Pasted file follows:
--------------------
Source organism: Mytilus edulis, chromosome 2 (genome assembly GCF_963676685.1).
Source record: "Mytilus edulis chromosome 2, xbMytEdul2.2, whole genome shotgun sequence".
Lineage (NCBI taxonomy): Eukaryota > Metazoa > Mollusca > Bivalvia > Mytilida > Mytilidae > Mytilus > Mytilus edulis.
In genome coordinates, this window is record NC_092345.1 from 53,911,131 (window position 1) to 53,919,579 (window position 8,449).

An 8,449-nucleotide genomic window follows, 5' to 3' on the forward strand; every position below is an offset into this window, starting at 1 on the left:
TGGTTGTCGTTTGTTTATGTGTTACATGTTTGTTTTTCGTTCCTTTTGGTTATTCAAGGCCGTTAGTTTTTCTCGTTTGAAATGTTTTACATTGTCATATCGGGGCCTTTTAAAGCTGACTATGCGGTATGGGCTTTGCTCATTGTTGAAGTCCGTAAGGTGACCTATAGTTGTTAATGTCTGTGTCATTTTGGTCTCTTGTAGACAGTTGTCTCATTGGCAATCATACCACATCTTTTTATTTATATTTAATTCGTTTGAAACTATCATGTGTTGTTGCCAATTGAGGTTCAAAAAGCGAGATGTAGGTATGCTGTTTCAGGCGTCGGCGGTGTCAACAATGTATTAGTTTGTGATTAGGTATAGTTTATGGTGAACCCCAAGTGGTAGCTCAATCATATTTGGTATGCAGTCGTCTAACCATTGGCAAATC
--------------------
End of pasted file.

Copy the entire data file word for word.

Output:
Source organism: Mytilus edulis, chromosome 2 (genome assembly GCF_963676685.1).
Source record: "Mytilus edulis chromosome 2, xbMytEdul2.2, whole genome shotgun sequence".
Lineage (NCBI taxonomy): Eukaryota > Metazoa > Mollusca > Bivalvia > Mytilida > Mytilidae > Mytilus > Mytilus edulis.
In genome coordinates, this window is record NC_092345.1 from 53,911,131 (window position 1) to 53,919,579 (window position 8,449).

An 8,449-nucleotide genomic window follows, 5' to 3' on the forward strand; every position below is an offset into this window, starting at 1 on the left:
TGGTTGTCGTTTGTTTATGTGTTACATGTTTGTTTTTCGTTCCTTTTGGTTATTCAAGGCCGTTAGTTTTTCTCGTTTGAAATGTTTTACATTGTCATATCGGGGCCTTTTAAAGCTGACTATGCGGTATGGGCTTTGCTCATTGTTGAAGTCCGTAAGGTGACCTATAGTTGTTAATGTCTGTGTCATTTTGGTCTCTTGTAGACAGTTGTCTCATTGGCAATCATACCACATCTTTTTATTTATATTTAATTCGTTTGAAACTATCATGTGTTGTTGCCAATTGAGGTTCAAAAAGCGAGATGTAGGTATGCTGTTTCAGGCGTCGGCGGTGTCAACAATGTATTAGTTTGTGATTAGGTATAGTTTATGGTGAACCCCAAGTGGTAGCTCAATCATATTTGGTATGCAGTCGTCTAACCATTGGCAAATC